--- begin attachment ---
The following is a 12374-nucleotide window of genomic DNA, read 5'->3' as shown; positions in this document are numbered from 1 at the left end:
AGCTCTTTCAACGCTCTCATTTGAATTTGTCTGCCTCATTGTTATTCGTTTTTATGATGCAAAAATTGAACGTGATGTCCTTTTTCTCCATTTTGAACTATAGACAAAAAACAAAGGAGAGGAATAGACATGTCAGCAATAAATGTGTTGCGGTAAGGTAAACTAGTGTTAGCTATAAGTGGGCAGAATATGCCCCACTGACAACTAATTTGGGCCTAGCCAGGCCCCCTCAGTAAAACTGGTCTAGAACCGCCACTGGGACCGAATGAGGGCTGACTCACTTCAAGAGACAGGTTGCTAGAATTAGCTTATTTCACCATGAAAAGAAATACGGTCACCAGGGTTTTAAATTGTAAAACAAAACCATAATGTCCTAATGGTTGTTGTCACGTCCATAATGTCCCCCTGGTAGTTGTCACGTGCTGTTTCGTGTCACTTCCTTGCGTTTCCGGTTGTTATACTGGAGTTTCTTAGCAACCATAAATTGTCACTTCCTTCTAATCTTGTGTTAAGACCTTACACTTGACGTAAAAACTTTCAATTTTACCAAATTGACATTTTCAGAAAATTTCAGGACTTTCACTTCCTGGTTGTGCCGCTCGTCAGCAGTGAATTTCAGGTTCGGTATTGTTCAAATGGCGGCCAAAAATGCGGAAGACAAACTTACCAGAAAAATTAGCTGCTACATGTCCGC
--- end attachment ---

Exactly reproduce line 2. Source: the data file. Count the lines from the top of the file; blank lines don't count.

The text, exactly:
AGCTCTTTCAACGCTCTCATTTGAATTTGTCTGCCTCATTGTTATTCGTTTTTATGATGCAAAAATTGAACGTGATGTCCTTTTTCTCCATTTTGAACTATAGACAAAAAACAAAGGAGAGGAATAGACATGTCAGCAATAAATGTGTTGCGGTAAGGTAAACTAGTGTTAGCTATAAGTGGGCAGAATATGCCCCACTGACAACTAATTTGGGCCTAGCCAGGCCCCCTCAGTAAAACTGGTCTAGAACCGCCACTGGGACCGAATGAGGGCTGACTCACTTCAAGAGACAGGTTGCTAGAATTAGCTTATTTCACCATGAAAAGAAATACGGTCACCAGGGTTTTAAATTGTAAAACAAAACCATAATGTCCTAATGGTTGTTGTCACGTCCATAATGTCCCCCTGGTAGTTGTCACGTGCTGTTTCGTGTCACTTCCTTGCGTTTCCGGTTGTTATACTGGAGTTTCTTAGCAACCATAAATTGTCACTTCCTTCTAATCTTGTGTTAAGACCTTACACTTGACGTAAAAACTTTCAATTTTACCAAATTGACATTTTCAGAAAATTTCAGGACTTTCACTTCCTGGTTGTGCCGCTCGTCAGCAGTGAATTTCAGGTTCGGTATTGTTCAAATGGCGGCCAAAAATGCGGAAGACAAACTTACCAGAAAAATTAGCTGCTACATGTCCGC